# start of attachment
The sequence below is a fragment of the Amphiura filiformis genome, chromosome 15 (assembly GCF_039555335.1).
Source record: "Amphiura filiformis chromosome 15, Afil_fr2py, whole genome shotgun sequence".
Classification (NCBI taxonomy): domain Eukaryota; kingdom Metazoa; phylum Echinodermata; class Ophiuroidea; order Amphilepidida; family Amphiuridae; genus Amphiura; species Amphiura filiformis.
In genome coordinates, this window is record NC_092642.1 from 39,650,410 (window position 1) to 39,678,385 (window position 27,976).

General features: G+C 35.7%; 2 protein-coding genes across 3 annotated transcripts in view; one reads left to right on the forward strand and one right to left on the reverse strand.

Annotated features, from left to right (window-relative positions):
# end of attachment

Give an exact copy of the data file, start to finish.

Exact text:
The sequence below is a fragment of the Amphiura filiformis genome, chromosome 15 (assembly GCF_039555335.1).
Source record: "Amphiura filiformis chromosome 15, Afil_fr2py, whole genome shotgun sequence".
Classification (NCBI taxonomy): domain Eukaryota; kingdom Metazoa; phylum Echinodermata; class Ophiuroidea; order Amphilepidida; family Amphiuridae; genus Amphiura; species Amphiura filiformis.
In genome coordinates, this window is record NC_092642.1 from 39,650,410 (window position 1) to 39,678,385 (window position 27,976).

General features: G+C 35.7%; 2 protein-coding genes across 3 annotated transcripts in view; one reads left to right on the forward strand and one right to left on the reverse strand.

Annotated features, from left to right (window-relative positions):